Cookies Policy
We use cookies to improve our site and your experience. By continuing to browse our site you accept our cookie policy. Find out More
Close
  • Menu
Publications

Publications by CRACS

2017

A LEARNING AND SOCIAL MANAGEMENT SYSTEM – VERSION 3.0

Authors
Figueira, A; Oliveira, L;

Publication
INTED2017 Proceedings

Abstract

2017

Detecting Journalistic Relevance on Social Media: A two-case study using automatic surrogate features

Authors
Figueira, A; Guimarães, N;

Publication
Proceedings of the 2017 IEEE/ACM International Conference on Advances in Social Networks Analysis and Mining 2017, Sydney, Australia, July 31 - August 03, 2017

Abstract

2017

Journalistic Relevance Classification in Social Network Messages: an Exploratory Approach

Authors
Sandim, M; Fortuna, P; Figueira, A; Oliveira, L;

Publication
COMPLEX NETWORKS & THEIR APPLICATIONS V

Abstract
Social networks are becoming a wide repository of information, some of which may be of interest for general audiences. In this study we investigate which features may be extracted from single posts propagated throughout a social network, and that are indicative of its relevance, from a journalistic perspective. We then test these features with a set of supervised learning algorithms in order to evaluate our hypothesis. The main results indicate that if a text fragment is pointed out as being interesting, meaningful for the majority of people, reliable and with a wide scope, then it is more likely to be considered as relevant. This approach also presents promising results when validated with several well-known learning algorithms.

2017

Predicting the Relevance of Social Media Posts Based on Linguistic Features and Journalistic Criteria

Authors
Pinto, A; Oliveira, HG; Figueira, A; Alves, AO;

Publication
NEW GENERATION COMPUTING

Abstract
An overwhelming quantity of messages is posted in social networks every minute. To make the utilization of these platforms more productive, it is imperative to filter out information that is irrelevant to the general audience, such as private messages, personal opinions or well-known facts. This work is focused on the automatic classification of public social text according to its potential relevance, from a journalistic point of view, hopefully improving the overall experience of using a social network. Our experiments were based on a set of posts with several criteria, including the journalistic relevance, assessed by human judges. To predict the latter, we rely exclusively on linguistic features, extracted by Natural Language Processing tools, regardless the author of the message and its profile information. In our first approach, different classifiers and feature engineering methods were used to predict relevance directly from the selected features. In a second approach, relevance was predicted indirectly, based on an ensemble of classifiers for other key criteria when defining relevance-controversy, interestingness, meaningfulness, novelty, reliability and scope-also in the dataset. The first approach achieved a F (1)-score of 0.76 and an Area under the ROC curve (AUC) of 0.63. But the best results were achieved by the second approach, with the best learned model achieving a F (1)-score of 0.84 with an AUC of 0.78. This confirmed that journalistic relevance can indeed be predicted by the combination of the selected criteria, and that linguistic features can be exploited to classify the latter.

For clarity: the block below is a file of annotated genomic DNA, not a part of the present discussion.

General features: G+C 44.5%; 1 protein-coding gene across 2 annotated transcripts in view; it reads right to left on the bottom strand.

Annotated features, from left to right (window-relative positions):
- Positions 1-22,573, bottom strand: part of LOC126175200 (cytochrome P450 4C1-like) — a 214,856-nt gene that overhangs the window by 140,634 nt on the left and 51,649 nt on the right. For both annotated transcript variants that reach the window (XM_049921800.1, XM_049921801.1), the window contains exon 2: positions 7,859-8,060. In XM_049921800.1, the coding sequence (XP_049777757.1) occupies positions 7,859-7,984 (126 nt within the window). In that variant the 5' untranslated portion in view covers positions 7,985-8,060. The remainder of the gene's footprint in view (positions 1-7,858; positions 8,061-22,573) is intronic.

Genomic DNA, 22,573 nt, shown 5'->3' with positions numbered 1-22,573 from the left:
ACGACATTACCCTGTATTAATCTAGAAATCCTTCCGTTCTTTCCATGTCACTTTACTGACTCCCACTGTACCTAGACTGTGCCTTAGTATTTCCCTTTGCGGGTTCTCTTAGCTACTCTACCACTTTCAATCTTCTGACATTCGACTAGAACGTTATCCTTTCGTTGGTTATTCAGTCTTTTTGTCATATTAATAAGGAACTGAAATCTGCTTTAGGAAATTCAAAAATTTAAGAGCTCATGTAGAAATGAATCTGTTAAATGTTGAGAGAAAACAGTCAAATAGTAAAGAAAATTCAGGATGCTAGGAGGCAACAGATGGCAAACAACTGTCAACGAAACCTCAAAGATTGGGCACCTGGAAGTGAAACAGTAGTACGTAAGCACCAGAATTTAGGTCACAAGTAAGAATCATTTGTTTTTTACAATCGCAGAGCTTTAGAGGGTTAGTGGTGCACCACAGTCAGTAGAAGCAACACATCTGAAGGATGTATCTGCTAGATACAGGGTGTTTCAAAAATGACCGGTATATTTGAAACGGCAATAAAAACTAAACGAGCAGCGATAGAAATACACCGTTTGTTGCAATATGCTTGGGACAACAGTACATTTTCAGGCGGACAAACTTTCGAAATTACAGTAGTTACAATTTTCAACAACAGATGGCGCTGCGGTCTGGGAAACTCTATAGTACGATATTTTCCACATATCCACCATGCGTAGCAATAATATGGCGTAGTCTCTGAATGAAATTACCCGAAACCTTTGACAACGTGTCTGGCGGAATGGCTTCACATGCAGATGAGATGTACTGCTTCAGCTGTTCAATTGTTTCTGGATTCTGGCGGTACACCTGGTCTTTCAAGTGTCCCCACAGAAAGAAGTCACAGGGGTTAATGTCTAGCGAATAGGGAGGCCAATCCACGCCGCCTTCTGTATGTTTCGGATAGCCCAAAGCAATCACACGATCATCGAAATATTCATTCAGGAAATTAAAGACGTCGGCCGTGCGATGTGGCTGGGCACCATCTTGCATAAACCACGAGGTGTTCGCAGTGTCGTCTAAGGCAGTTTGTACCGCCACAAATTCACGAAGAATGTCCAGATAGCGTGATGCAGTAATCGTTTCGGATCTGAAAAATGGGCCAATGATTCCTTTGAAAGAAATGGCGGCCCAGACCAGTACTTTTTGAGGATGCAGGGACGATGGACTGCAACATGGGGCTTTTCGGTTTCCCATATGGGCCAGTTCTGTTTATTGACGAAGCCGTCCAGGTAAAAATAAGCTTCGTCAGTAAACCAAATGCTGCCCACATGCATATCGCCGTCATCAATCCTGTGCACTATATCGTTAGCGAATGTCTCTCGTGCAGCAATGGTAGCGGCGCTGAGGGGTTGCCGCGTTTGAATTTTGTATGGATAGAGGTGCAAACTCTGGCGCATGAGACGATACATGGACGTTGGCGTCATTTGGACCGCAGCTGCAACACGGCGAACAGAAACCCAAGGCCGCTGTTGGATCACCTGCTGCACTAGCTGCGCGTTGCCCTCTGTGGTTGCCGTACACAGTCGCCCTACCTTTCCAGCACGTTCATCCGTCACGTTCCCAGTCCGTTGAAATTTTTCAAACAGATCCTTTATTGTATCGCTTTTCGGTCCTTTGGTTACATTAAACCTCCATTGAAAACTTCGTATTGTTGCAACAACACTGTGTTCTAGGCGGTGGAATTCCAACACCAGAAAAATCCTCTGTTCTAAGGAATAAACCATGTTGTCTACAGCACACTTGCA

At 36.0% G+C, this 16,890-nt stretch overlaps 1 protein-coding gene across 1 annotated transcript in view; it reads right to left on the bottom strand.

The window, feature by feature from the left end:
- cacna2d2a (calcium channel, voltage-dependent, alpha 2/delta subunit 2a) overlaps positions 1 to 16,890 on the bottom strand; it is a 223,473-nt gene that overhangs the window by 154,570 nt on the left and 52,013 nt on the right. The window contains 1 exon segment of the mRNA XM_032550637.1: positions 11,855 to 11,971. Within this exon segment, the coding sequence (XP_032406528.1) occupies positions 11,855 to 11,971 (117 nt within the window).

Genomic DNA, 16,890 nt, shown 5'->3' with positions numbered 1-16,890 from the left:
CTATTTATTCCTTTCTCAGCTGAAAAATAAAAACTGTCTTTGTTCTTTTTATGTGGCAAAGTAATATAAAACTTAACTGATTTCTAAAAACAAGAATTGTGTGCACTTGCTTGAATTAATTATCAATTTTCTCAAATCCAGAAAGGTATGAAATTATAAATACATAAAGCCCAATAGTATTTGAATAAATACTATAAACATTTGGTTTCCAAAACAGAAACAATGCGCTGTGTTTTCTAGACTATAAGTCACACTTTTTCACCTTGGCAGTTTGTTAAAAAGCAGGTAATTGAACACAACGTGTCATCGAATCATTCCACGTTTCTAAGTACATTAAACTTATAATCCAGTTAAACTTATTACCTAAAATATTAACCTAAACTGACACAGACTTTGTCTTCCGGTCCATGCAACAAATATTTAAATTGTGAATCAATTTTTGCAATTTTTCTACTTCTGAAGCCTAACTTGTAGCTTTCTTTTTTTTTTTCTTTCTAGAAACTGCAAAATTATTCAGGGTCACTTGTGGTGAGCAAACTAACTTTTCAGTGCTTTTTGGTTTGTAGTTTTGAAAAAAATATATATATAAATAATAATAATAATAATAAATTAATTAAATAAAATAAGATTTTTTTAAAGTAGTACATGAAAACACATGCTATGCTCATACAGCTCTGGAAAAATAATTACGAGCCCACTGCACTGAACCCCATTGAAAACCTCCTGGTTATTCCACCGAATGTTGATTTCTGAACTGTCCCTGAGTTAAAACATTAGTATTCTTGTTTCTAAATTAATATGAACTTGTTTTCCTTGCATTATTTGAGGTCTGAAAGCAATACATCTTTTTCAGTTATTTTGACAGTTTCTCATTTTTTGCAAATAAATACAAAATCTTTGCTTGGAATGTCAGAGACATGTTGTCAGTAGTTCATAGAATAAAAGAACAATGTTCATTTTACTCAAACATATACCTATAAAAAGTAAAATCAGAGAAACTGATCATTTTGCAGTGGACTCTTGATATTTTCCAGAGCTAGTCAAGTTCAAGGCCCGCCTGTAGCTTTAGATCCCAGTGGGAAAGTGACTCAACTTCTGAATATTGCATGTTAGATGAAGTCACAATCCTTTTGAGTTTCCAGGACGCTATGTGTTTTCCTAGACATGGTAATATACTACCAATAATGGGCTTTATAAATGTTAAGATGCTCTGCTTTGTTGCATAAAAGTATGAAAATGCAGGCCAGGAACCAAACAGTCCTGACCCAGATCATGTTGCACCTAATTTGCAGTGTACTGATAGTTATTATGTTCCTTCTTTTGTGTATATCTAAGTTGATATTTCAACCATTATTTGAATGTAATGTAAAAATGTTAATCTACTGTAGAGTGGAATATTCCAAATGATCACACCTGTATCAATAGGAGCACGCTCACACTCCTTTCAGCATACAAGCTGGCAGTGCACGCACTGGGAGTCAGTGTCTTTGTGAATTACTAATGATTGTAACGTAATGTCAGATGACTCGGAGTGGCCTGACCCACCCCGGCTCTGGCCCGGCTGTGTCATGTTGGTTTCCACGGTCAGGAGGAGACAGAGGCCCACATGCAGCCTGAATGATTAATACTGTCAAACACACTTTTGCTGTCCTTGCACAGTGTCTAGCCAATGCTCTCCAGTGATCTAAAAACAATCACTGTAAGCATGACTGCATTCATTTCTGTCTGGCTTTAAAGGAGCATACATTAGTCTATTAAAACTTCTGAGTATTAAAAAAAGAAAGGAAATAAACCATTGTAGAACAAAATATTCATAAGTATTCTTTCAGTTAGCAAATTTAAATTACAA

2017

Communication and resource usage analysis in online environments: An integrated social network analysis and data mining perspective

Authors
Figueira, Alvaro;

Publication
2017 IEEE Global Engineering Education Conference, EDUCON 2017, Athens, Greece, April 25-28, 2017

Abstract

2017

The Complementary Nature of Different NLP Toolkits for Named Entity Recognition in Social Media

Authors
Batista, F; Figueira, A;

Publication
Progress in Artificial Intelligence - 18th EPIA Conference on Artificial Intelligence, EPIA 2017, Porto, Portugal, September 5-8, 2017, Proceedings

Abstract
In this paper we study the combined use of four different NLP toolkits—Stanford CoreNLP, GATE, OpenNLP and Twitter NLP tools—in the context of social media posts. Previous studies have shown performance comparisons between these tools, both on news and social media corporas. In this paper, we go further by trying to understand how differently these toolkits predict Named Entities, in terms of their precision and recall for three different entity types, and how they can complement each other in this task in order to achieve a combined performance superior to each individual one. Experiments on two publicly available datasets from the workshops WNUT-2015 and #MSM2013 show that using an ensemble of toolkits can improve the recognition of specific entity types - up to 10.62% for the entity type Person, 1.97% for the type Location and 1.31% for the type Organization, depending on the dataset and the criteria used for the voting. Our results also showed improvements of 3.76% and 1.69%, in each dataset respectively, on the average performance of the three entity types. © Springer International Publishing AG 2017.

  • 1
  • 52